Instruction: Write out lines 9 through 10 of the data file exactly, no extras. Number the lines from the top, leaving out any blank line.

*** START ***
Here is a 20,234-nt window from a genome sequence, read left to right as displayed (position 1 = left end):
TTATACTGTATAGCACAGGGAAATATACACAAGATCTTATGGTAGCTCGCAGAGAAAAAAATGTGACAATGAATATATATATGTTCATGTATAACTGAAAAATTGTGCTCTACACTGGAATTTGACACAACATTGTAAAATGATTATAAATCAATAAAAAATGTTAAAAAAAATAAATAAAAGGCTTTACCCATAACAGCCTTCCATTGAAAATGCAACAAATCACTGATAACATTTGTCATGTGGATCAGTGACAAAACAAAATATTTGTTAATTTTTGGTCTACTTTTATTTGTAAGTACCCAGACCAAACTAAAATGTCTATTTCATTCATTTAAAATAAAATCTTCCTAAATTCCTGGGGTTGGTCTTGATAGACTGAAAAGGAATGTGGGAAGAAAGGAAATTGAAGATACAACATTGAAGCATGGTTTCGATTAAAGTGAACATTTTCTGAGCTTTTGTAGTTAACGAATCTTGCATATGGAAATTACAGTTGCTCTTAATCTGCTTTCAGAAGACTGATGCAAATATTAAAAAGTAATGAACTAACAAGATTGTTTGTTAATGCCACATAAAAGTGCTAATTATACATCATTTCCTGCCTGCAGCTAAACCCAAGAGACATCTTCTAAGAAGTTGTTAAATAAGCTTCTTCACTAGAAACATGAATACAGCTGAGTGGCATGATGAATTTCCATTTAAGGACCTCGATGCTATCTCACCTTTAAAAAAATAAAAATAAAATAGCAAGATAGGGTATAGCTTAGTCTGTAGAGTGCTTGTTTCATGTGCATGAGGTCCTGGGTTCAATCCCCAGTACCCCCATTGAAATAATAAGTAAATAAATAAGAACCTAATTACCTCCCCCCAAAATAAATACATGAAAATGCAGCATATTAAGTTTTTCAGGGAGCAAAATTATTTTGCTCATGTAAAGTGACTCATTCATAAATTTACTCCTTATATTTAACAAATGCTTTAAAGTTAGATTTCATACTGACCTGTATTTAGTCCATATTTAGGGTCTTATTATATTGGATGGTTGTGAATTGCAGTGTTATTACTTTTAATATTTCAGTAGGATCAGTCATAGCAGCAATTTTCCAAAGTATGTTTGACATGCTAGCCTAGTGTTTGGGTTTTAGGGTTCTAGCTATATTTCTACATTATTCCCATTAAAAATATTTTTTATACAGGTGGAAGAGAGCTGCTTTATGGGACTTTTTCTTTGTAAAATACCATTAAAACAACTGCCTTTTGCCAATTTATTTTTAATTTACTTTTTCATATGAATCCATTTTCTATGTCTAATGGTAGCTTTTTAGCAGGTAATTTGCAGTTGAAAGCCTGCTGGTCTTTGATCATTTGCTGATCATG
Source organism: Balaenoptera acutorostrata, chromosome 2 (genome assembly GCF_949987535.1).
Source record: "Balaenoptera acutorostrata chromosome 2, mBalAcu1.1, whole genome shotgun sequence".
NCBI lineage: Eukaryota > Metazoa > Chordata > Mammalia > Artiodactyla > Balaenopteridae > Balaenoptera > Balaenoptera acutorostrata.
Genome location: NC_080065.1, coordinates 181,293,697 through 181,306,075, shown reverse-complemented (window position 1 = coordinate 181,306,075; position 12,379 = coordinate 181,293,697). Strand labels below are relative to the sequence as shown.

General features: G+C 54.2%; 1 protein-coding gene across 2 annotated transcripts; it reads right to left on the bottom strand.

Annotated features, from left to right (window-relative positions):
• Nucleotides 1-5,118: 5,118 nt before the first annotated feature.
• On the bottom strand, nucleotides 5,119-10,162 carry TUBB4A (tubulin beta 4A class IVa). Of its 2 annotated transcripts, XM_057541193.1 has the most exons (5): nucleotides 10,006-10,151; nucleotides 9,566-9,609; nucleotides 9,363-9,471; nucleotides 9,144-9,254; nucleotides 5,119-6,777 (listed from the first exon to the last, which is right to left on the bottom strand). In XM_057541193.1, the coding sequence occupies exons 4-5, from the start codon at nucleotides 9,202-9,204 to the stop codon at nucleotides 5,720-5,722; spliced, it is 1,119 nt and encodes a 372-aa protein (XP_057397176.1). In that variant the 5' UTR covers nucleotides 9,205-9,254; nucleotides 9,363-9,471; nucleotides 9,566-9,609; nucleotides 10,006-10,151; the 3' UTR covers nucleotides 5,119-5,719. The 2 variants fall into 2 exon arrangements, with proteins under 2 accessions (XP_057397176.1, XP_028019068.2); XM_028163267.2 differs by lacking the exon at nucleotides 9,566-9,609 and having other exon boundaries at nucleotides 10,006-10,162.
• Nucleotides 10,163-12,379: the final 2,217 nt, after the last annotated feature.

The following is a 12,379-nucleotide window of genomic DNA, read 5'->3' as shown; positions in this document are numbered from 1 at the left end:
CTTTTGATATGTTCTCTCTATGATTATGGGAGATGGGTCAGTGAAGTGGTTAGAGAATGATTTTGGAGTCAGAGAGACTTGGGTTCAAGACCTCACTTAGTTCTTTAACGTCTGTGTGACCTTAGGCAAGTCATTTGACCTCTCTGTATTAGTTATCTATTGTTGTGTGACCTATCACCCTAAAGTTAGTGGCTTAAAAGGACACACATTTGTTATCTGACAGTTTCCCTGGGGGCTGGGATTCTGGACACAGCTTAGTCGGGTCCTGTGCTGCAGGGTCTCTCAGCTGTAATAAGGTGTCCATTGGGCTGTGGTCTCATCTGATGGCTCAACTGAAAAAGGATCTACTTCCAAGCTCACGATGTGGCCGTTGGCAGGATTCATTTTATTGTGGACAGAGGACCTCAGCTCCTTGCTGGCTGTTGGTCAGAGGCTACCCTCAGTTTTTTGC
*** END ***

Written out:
• Nucleotides 1-5,118: 5,118 nt before the first annotated feature.
• On the bottom strand, nucleotides 5,119-10,162 carry TUBB4A (tubulin beta 4A class IVa). Of its 2 annotated transcripts, XM_057541193.1 has the most exons (5): nucleotides 10,006-10,151; nucleotides 9,566-9,609; nucleotides 9,363-9,471; nucleotides 9,144-9,254; nucleotides 5,119-6,777 (listed from the first exon to the last, which is right to left on the bottom strand). In XM_057541193.1, the coding sequence occupies exons 4-5, from the start codon at nucleotides 9,202-9,204 to the stop codon at nucleotides 5,720-5,722; spliced, it is 1,119 nt and encodes a 372-aa protein (XP_057397176.1). In that variant the 5' UTR covers nucleotides 9,205-9,254; nucleotides 9,363-9,471; nucleotides 9,566-9,609; nucleotides 10,006-10,151; the 3' UTR covers nucleotides 5,119-5,719. The 2 variants fall into 2 exon arrangements, with proteins under 2 accessions (XP_057397176.1, XP_028019068.2); XM_028163267.2 differs by lacking the exon at nucleotides 9,566-9,609 and having other exon boundaries at nucleotides 10,006-10,162.